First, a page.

Vice Versa - Rauw Alejandro Album Review — O.T.D.E MUSIC

Vice Versa – Rauw Alejandro Album Review — O.T.D.E MUSIC

VICE VERSA follows Afrodísíaco as if it was recorded all at once then organized by feel in perfect order. While Afrodísíaco included enough emotional output to balance it out, it was mostly meant for that Friday night, after a long week that necessitates, a near-lethal dose of letting loose. Alejandro lets reggaeton be reggaeton and shows us what reggaeton can be if artists cease to try turning it into something else. Others attempt to change the genre. Rauw helps it grow. VICE VERSA gives us that same authenticity while mellowing the mood just enough to play during the hangover as Saturday night looms. “Todo De Ti” begins with a pop rhythm, easing us into the shift from Afrodísíaco’s opening track, “Dile A El.” “Sexo Virtual” follows perfectly, reminding us where he came from and what we can look forward to. But the real mood of this album truly shines through the subdued sunset vibe of “2/Catorce.” I couldn’t help but to be reminded of Baby Ranks’ similar energy on the Mas Flow 2 classic, “Verme.” Rauw gifts us this feel in 2021. In an age of mass anxiety, Rauw meets us where we are. “Aquel Nap ZzZz” is driven by his singing and bound together by a gorgeous Spanish guitar in the latter third of the song, eventually rising and connecting with “Cúrame”, getting you ready for your next party.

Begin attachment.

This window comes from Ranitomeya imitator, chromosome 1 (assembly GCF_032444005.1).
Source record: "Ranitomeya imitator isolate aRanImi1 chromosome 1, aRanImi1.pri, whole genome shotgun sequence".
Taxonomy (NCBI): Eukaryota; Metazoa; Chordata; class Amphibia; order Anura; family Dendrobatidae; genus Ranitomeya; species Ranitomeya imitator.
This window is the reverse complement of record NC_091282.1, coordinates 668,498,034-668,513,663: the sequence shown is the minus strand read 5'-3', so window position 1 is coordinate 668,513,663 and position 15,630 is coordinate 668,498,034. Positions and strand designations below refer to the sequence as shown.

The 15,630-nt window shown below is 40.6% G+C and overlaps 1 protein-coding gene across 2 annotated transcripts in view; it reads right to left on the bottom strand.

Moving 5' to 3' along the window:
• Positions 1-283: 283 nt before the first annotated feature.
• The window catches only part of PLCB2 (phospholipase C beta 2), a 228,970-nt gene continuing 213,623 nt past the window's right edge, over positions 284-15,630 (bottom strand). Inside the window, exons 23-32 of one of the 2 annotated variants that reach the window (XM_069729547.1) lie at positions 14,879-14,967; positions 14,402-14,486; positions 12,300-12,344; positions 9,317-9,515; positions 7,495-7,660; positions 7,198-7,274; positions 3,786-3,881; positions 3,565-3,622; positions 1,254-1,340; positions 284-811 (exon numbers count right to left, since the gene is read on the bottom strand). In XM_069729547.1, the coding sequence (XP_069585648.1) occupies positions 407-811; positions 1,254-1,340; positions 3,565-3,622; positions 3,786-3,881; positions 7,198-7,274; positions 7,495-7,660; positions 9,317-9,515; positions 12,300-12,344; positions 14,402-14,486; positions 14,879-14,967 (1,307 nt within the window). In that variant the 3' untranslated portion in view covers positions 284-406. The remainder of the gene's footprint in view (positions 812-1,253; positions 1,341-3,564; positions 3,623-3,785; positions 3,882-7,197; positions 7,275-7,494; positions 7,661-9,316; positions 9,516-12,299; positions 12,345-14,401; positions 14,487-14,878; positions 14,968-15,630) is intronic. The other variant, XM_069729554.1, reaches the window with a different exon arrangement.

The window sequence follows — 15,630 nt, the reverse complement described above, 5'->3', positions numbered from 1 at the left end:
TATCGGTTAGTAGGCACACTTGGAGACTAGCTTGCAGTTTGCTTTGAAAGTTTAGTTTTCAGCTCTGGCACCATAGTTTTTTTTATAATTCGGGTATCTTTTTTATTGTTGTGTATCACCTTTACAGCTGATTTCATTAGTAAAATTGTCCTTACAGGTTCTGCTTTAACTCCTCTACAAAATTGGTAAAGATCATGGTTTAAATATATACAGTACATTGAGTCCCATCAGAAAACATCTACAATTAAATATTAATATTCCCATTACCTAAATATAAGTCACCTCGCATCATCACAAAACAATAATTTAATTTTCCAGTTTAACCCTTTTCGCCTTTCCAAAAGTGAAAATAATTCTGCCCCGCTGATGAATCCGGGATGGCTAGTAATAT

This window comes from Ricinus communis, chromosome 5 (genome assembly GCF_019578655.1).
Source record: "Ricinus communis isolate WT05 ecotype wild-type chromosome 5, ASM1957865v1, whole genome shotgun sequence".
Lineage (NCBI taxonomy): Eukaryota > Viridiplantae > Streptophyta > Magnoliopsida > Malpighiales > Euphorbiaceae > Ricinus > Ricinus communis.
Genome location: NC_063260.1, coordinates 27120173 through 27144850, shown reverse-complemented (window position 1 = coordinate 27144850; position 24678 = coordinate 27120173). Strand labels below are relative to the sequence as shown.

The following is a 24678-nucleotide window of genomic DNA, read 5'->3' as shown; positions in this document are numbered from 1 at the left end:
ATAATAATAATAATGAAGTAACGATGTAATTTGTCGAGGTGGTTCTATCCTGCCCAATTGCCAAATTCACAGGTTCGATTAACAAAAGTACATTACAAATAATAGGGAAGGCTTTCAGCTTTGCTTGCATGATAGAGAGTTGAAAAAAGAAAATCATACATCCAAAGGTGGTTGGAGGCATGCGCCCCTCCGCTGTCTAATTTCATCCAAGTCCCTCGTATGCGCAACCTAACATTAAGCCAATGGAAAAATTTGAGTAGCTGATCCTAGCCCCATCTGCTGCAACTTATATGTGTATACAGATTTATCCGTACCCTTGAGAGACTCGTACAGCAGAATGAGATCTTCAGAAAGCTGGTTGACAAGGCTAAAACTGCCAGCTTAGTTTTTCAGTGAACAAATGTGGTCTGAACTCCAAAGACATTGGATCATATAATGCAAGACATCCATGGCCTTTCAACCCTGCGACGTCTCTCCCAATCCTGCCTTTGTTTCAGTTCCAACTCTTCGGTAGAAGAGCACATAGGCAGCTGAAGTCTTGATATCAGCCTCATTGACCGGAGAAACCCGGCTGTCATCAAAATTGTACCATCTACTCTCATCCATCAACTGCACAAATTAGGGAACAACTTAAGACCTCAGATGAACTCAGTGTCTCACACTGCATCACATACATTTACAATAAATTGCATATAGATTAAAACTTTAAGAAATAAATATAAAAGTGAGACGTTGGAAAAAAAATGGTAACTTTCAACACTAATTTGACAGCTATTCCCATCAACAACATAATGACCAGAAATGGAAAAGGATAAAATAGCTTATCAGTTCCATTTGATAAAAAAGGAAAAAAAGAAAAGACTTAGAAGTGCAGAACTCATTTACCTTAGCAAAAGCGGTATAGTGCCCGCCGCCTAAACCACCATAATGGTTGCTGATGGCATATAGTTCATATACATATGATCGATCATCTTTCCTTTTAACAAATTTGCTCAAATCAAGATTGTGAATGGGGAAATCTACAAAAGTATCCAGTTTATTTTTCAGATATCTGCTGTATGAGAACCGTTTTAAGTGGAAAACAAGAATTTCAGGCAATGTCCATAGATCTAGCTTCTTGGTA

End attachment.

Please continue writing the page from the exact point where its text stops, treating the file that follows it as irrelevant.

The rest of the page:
Cosa Guapa” needs a remix featuring Drake. This is the song that plays after dinner, walking down the strip awaiting the sunset, hangover fully cured, and the night’s first drinks being poured. Halfway through, Rauw is tired of thinking about the previous night and dials the energy up with the dance half of the song, leading right into “Desenfocao’” and “¿Cuando Fue?

La Old Skul” pays homage to the golden age of his predecessors, bringing me right back to my CD player in my pocket. “¿Y Eso?” is arguably my favorite song on this album, reminding me of the later era of reggaeton dominated by the likes of Arcangel and Jowell y Randy. “Tengo un Pal” visits the pop-trap musings of modern Spanish music, showcasing a versatility that only gets more breath with “Brazilera”, a track that is as enjoyable as it is unexpected. With the sound, nuance, organization, and timing of his first two albums, it is clear Rauw has some serious staying power.

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